When the U.S. Supreme Court ruled in 2011 that there was no proof that violent video games caused minors to act violently, the video game industry believed an age-old debate was finally over. But in the aftermath of the Sandy Hook killings, the video industry is once again under scrutiny. This time, President Obama’s gun control initiative includes funding a new, $10 million study on violence in entertainment, including video games.
And that’s not all. Since the Newtown, Conn., tragedy, lawmakers in Missouri and Utah have introduced bills that would levy a tax on violent video game sales and make it a crime to sell certain games to minors.
State Sen. Leland Yee, who authored the 2005 California bill to ban sales of ultra-violent video games only to have the Supreme Court rule it unconstitutional, still vehemently believes the issue is a “public health matter.”
“Gamers have got to just quiet down,” Yee, D-San Francisco, said in an interview Tuesday. “Gamers have no credibility in this argument. This is all about their lust for violence and the industry’s lust for money. This is a billion-dollar industry. This is about their self-interest.”
While those kinds of sentiments anger many game players, who believe their favorite pastime is once again being made a scapegoat for violent behavior, the industry may only have itself to blame for attracting critics. After all, some of the most profitable games in the $7 billion industry – the ones that developers most heavily promote and advertise – are violent first-person shooter/slasher games like “Call of Duty: Black Ops II” and “Assassin’s Creed III.”
“It’s not all about shooting people in the head and guts everywhere, but that’s what the public perception is, and probably rightfully so,” said Kris Graft, editor-in-chief of the San Francisco-based site Gamasutra, which along with its print magazine sibling, Game Developer, covers the video game industry. “There is plenty of diversity in video games, but I don’t think it’s being highlighted enough.”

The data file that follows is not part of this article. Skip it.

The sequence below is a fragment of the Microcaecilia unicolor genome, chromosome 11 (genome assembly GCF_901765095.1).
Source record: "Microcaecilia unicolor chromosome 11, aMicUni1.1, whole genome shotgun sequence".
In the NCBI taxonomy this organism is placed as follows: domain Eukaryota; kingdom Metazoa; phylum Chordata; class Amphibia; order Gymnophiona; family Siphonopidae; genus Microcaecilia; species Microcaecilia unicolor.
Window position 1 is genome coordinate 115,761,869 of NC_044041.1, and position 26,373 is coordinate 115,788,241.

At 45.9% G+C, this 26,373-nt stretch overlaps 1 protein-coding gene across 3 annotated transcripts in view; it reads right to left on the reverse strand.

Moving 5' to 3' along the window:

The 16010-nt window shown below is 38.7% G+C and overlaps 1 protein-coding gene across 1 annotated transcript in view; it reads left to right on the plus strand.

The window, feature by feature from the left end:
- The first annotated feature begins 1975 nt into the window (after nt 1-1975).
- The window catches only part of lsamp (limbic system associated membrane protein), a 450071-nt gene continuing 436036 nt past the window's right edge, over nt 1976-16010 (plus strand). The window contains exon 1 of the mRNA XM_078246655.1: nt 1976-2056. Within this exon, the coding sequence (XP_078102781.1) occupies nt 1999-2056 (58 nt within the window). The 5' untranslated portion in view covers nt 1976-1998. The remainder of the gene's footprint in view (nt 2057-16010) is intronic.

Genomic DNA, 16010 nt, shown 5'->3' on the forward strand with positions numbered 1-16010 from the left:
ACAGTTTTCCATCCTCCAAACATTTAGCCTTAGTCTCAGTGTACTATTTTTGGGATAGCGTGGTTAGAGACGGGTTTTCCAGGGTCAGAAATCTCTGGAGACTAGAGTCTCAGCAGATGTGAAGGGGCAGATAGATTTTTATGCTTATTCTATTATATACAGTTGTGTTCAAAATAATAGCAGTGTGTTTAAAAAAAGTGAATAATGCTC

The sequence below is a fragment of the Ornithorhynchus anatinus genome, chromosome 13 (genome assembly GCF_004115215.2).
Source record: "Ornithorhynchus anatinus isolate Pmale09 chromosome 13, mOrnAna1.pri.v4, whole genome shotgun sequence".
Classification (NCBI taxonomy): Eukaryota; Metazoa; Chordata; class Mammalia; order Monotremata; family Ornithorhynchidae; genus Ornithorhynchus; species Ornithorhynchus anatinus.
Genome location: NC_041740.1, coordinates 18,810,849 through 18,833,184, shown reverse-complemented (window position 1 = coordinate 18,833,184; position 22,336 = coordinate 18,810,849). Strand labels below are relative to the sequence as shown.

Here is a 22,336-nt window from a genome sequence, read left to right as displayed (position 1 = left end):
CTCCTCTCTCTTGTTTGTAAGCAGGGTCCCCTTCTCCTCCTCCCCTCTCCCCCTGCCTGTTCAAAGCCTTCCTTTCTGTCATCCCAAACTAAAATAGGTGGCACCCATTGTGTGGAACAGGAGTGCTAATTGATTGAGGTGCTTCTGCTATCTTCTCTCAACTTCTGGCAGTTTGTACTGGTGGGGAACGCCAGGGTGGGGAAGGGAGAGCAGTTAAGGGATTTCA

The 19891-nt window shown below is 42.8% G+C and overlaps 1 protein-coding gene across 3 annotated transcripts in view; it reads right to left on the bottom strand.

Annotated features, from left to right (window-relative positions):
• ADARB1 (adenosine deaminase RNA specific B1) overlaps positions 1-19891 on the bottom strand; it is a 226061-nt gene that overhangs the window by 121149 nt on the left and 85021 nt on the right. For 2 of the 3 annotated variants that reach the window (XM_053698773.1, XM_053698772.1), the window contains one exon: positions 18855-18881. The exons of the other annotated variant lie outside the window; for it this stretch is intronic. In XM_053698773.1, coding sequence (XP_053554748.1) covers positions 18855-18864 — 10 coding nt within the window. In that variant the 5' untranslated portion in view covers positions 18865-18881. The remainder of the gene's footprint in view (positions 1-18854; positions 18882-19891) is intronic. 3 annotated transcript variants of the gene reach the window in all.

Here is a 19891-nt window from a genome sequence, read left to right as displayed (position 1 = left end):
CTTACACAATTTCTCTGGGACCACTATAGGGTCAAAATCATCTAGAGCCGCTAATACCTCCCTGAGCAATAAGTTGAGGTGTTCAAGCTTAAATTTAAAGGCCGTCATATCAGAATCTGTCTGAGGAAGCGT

Indeed, a list of last year’s top 10 best-selling games, according to the research firm NPD Group, shows an equal mix of first-person shooters – which traditionally cater to the industry’s most loyal audience of hard-core gamers – and the sports and dance games that can’t be considered violent.
The best-selling game was the latest installment of the war simulation “Call of Duty” franchise from Activision of Santa Monica. In third place was “Halo 3,” from a Microsoft subsidiary, 343 Industries of Kirkland, Wash., and in fourth place was “Assassin’s Creed III” from France-based Ubisoft Entertainment, which has its North American headquarters in San Francisco.
But No. 2 was the long-successful football game franchise “Madden NFL 13,” from Redwood City’s Electronic Arts, while Ubisoft’s “Just Dance 4” finished in the fifth spot. The top 10 also included the basketball game “NBA 2K13” from Novato’s 2K Sports.
“It’s important to point out that some of the most popular video games in history are all titles such as ‘Wii Sports,’ ‘The Sims,’ ‘Super Mario Brothers,’ the Pokemon series and ‘Tetris,’ ” said Kate Edwards, executive director of the trade group International Game Developers Association. “So while the games containing more violence get the attention, they’re not a reflection of the game industry as a whole, just as a single genre of film, TV or literature doesn’t represent that medium as a whole.”
Still, the Dec. 14 Newtown killings once again focused attention on the video game industry, which has a large presence in the Bay Area. The National Rifle Association fueled the fire by reacting to calls for an assault weapons ban by pointing to movies, television and video games such as “Mortal Kombat” as negative cultural influences. (That criticism didn’t prevent the NRA from releasing its own shooting video game a few weeks later, “NRA: Practice Range.”)